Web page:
One of the most polarizing issues to come before Whitehorse city council in years will make its comeback in a few weeks.
Coun. Samson Hartland introduced a notice of motion at Monday’s meeting to discuss the Whistle Bend outdoor sports complex in two weeks’ time.
Hartland had said he would bring the issue back to the table during his election campaign in October.
“Yes, I’d be concerned about inheriting costs, but I weigh that against the benefits of having a facility like that in our community,” he said at the time.
“When you look at it at face value, it’s just a zoning application.”
Earlier this year, the Yukon Outdoor Sports Complex Association presented its plans to build a sports complex in the Whistle Bend subdivision to Whitehorse city council. The Yukon government had committed financially to the first phase of the project, which would have featured two full artificial turf fields, a rubberized track, bleachers and changing rooms.
The facility would have been leased to the association, which would have managed its day-to-day operations.
They also would have been on the hook for the operations and maintenance costs. According to a proposal submitted by Associated Engineering, the cost to operate two fields and one track was estimated at $50,778 per year.
Members of council raised several concerns with the project from the start. A big one is whether the city could end up on the hook if the newly formed group running the facility wound up in debt. The Yukon government has promised to financially backstop the facility’s operations, but councillors raised doubts about whether that promise would hold under future governments.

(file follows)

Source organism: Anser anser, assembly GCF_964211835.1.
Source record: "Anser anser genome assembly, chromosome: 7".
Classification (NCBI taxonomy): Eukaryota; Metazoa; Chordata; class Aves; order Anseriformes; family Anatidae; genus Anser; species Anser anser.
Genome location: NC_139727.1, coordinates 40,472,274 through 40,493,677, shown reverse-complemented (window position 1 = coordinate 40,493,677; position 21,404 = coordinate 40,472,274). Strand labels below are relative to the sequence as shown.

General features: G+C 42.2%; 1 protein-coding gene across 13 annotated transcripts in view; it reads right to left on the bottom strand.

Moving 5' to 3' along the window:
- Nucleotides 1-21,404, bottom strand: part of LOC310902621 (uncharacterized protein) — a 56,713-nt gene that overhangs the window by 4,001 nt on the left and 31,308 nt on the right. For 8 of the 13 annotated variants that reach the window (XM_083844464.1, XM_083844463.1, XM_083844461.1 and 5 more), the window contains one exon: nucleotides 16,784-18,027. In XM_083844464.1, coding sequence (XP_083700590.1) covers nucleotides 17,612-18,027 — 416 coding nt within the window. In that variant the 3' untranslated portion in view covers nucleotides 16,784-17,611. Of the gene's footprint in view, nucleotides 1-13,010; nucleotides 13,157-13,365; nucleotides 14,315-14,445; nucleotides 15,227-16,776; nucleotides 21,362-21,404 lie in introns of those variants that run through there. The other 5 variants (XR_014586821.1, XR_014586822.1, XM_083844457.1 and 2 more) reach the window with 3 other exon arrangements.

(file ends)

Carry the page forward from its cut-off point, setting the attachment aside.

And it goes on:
In response to council’s concerns, the government indicated it was willing to scale down and scrap the second phase of the project, which would have featured a 2,000 square-foot multi-purpose building and courts for various user groups.
But that wasn’t enough to sway a majority of councillors, who ultimately voted in late April against the zoning amendment that would have given the government permission to build the facility.
In October, YOSCA President Tony Gaw held an open house to present site-specific plans to the public.
Yesterday, he said the government was still on board to cover the costs for the first phase of the project.
“The ultimate goal would be to have council approve the re-zoning amendment this winter so we can start clearing the land and get ready for construction next summer,” he said.
“We’re all pretty excited about it. Truthfully, my wish is that when it goes back to council, it gets approved 100 per cent.
“It doesn’t make sense to me that there is opposition against it.”
Mayor Dan Curtis, one of three members of council to vote against the amendment in April, said he was “intrigued” why Hartland would bring this up for consideration now. Curtis said he’d hoped Hartland would have run the idea by council and administration beforehand, so they could have discussed the concerns that were present several months ago.
“I’ve heard nothing from the proponents in terms of assurances of covering any expenditures that’ll come forward,” Curtis said.
“Or any public input from the citizens of Whitehorse, for that matter. There’s been no correspondence for the past seven months, but he (Hartland) opted to pull the trigger and say ‘Let’s bring it back.’”
The issue will come back to council for discussion on Dec. 14, where it will vote to reconsider the re-zoning amendment.
Contact Myles Dolphin at